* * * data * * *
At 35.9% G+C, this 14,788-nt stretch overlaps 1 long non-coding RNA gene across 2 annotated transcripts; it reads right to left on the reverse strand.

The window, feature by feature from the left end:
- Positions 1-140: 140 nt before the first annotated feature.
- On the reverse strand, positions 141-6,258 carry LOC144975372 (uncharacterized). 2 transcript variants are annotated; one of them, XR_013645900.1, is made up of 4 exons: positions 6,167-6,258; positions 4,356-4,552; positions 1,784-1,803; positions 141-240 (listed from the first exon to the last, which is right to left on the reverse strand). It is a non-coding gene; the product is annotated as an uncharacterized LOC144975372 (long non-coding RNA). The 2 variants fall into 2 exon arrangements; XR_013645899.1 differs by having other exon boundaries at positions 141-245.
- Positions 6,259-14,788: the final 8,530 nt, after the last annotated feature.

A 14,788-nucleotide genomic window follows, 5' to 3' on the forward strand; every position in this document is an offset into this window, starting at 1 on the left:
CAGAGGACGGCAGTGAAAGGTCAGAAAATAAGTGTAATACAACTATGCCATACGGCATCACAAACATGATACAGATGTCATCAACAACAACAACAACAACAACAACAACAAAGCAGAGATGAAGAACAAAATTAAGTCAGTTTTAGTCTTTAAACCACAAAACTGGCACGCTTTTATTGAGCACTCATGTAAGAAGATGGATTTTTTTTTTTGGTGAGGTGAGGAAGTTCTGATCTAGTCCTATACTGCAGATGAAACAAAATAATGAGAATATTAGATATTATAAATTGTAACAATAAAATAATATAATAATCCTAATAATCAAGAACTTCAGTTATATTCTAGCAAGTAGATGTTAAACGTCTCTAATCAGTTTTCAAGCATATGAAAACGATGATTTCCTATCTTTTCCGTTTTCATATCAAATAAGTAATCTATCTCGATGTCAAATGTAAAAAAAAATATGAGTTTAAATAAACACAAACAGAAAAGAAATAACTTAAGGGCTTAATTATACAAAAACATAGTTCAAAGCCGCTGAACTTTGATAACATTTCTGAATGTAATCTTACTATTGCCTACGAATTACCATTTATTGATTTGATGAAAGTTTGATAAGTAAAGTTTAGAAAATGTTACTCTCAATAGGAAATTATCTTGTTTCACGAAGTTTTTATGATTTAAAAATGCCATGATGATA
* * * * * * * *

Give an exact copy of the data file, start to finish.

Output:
At 35.9% G+C, this 14,788-nt stretch overlaps 1 long non-coding RNA gene across 2 annotated transcripts; it reads right to left on the reverse strand.

The window, feature by feature from the left end:
- Positions 1-140: 140 nt before the first annotated feature.
- On the reverse strand, positions 141-6,258 carry LOC144975372 (uncharacterized). 2 transcript variants are annotated; one of them, XR_013645900.1, is made up of 4 exons: positions 6,167-6,258; positions 4,356-4,552; positions 1,784-1,803; positions 141-240 (listed from the first exon to the last, which is right to left on the reverse strand). It is a non-coding gene; the product is annotated as an uncharacterized LOC144975372 (long non-coding RNA). The 2 variants fall into 2 exon arrangements; XR_013645899.1 differs by having other exon boundaries at positions 141-245.
- Positions 6,259-14,788: the final 8,530 nt, after the last annotated feature.

A 14,788-nucleotide genomic window follows, 5' to 3' on the forward strand; every position in this document is an offset into this window, starting at 1 on the left:
CAGAGGACGGCAGTGAAAGGTCAGAAAATAAGTGTAATACAACTATGCCATACGGCATCACAAACATGATACAGATGTCATCAACAACAACAACAACAACAACAACAACAAAGCAGAGATGAAGAACAAAATTAAGTCAGTTTTAGTCTTTAAACCACAAAACTGGCACGCTTTTATTGAGCACTCATGTAAGAAGATGGATTTTTTTTTTTGGTGAGGTGAGGAAGTTCTGATCTAGTCCTATACTGCAGATGAAACAAAATAATGAGAATATTAGATATTATAAATTGTAACAATAAAATAATATAATAATCCTAATAATCAAGAACTTCAGTTATATTCTAGCAAGTAGATGTTAAACGTCTCTAATCAGTTTTCAAGCATATGAAAACGATGATTTCCTATCTTTTCCGTTTTCATATCAAATAAGTAATCTATCTCGATGTCAAATGTAAAAAAAAATATGAGTTTAAATAAACACAAACAGAAAAGAAATAACTTAAGGGCTTAATTATACAAAAACATAGTTCAAAGCCGCTGAACTTTGATAACATTTCTGAATGTAATCTTACTATTGCCTACGAATTACCATTTATTGATTTGATGAAAGTTTGATAAGTAAAGTTTAGAAAATGTTACTCTCAATAGGAAATTATCTTGTTTCACGAAGTTTTTATGATTTAAAAATGCCATGATGATA